NetShelter Bets on Content With New inPowered Ads

Ad network touts early Samsung campaign

NetShelter Technology Media, which runs advertising across a network of 4,500 independent tech bloggers, is launching a new way for brands to reach tech consumers, one that tries to abandon traditional banner ads and embrace editorial content.

Those units are part of what NetShelter is calling its inPowered platform, which combines a new type of ads with an analytics service to measure their effectiveness, as well as an "insights" tool that tracks a brand's influence based on social mentions and on NetShelter sites.

NetShelter's new ads seem to follow a larger trend in online advertising as more companies focus on editorial content as their most compelling ad unit. (The trend is most obvious on the social networking front, where Facebook and Twitter allow advertisers to promote user content through their respective Sponsored Stories and Sponsored Tweets ad units.) NetShelter co-founder and CEO Peyman Nilforoush says content enjoys a particular advantage over ads in the tech world, simply because consumers usually spend a lot of time on research before they buy a new gadget.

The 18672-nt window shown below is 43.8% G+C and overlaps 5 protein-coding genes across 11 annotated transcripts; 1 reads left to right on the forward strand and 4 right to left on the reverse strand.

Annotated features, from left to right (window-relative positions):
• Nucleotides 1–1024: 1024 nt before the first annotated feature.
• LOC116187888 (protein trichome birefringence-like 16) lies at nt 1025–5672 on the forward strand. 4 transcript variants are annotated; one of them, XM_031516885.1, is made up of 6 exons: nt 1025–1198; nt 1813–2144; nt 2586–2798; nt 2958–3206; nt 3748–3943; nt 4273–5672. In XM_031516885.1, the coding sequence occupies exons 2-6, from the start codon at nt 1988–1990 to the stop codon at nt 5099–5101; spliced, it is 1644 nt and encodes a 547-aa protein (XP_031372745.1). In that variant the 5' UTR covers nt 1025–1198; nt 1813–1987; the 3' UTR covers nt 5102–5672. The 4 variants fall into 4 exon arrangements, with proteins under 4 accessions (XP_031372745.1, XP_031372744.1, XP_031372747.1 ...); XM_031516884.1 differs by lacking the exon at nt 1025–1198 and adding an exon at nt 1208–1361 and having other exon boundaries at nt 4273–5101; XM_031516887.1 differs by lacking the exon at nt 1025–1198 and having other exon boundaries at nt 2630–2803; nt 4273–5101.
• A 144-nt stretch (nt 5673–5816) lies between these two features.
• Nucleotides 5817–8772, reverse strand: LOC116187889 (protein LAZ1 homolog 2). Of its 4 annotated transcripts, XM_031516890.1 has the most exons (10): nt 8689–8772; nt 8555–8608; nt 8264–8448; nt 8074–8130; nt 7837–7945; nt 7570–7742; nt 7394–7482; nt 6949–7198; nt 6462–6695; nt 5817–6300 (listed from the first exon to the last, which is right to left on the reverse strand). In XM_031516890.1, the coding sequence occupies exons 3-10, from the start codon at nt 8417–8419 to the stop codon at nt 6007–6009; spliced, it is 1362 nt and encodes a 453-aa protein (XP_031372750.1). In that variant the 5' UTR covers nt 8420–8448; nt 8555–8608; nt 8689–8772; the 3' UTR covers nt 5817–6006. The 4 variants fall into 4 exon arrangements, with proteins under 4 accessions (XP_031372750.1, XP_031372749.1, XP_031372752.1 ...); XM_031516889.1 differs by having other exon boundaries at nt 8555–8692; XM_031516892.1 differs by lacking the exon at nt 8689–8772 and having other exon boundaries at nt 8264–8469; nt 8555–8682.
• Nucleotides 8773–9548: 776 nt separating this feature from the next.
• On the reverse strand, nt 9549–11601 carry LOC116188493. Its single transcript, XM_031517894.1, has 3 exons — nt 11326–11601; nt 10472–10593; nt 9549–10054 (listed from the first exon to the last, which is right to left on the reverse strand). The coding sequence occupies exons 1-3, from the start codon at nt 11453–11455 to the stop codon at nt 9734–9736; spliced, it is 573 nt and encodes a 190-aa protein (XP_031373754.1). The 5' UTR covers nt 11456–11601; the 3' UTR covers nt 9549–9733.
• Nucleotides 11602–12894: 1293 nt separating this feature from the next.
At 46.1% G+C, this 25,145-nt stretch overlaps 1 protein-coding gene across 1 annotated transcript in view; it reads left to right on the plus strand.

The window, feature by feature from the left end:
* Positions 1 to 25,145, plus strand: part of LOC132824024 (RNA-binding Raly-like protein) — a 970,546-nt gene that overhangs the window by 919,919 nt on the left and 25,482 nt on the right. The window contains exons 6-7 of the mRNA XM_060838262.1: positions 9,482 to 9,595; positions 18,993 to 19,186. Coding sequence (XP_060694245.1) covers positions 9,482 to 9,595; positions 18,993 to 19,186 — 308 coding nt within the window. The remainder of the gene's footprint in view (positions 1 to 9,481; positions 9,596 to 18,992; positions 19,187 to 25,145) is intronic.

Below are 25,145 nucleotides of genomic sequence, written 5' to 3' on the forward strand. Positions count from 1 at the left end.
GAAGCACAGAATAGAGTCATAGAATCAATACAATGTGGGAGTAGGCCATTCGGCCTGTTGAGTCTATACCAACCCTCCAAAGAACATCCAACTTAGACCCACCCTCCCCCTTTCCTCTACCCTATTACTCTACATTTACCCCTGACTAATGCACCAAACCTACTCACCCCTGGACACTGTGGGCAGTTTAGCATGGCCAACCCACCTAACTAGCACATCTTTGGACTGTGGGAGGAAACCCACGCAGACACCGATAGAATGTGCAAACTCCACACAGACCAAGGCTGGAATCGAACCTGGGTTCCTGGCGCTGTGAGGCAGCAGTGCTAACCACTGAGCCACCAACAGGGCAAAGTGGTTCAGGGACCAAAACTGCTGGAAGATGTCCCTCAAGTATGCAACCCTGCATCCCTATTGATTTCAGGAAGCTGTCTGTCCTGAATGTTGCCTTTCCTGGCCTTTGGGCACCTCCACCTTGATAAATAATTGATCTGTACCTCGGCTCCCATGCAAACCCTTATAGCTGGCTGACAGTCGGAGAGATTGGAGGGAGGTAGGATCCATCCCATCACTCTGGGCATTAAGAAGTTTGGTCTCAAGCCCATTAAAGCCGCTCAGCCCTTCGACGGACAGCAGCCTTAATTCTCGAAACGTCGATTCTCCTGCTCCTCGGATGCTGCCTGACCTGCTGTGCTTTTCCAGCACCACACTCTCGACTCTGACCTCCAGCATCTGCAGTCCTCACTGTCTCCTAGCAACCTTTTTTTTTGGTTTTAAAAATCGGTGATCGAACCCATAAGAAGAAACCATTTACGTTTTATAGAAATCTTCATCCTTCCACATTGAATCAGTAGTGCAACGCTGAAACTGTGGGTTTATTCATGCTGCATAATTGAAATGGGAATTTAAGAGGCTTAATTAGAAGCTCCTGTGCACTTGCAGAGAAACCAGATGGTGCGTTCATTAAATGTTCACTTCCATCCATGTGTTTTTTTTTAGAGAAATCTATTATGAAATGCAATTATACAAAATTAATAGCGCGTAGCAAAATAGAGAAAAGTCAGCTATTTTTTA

An inPowered ad doesn't behave much like a traditional banner ad. Instead, it offers a list of relevant quotes from across NetShelter's network (which includes blogs like IntoMobile, 9to5Mac, MacRumors, and BetaNews, and which, according to comScore, reached 152 million unique global visitors in October). Clicking on any of those quotes brings up a pop-up window with links to articles, social network updates, and more.

NetShelter says it developed its inPowered technology in partnership with a few key advertisers. For example, Samsung has been running an inPowered campaign for most of 2011, linking to articles about its Smart TV products and also promoting those links through a tab on its Smart TV Facebook page.

NetShelter president Pirouz Nilforoush (Peyman's brother) wouldn't say exactly how many clicks the Samsung ads received, but he said the numbers were higher than those of a normal banner ad. And once users clicked, more than 50 percent of them clicked again to read a full article. One in every four of those readers shared an article on social networks. Ultimately, NetShelter estimates that the ads led to a 52 percent increase in viewing of Samsung Smart TV-related content.

As for which articles get promoted, Pirouz Nilforoush says the links are generated automatically, based on the content that's getting the strongest response from readers. Brands can step in and curate the list, say by removing negative articles, but Nilforoush argues that they can take a fairly hands-off approach. After all, most articles aren't entirely positive or negative, so rather than worrying about that, brands should focus maximizing reading and sharing.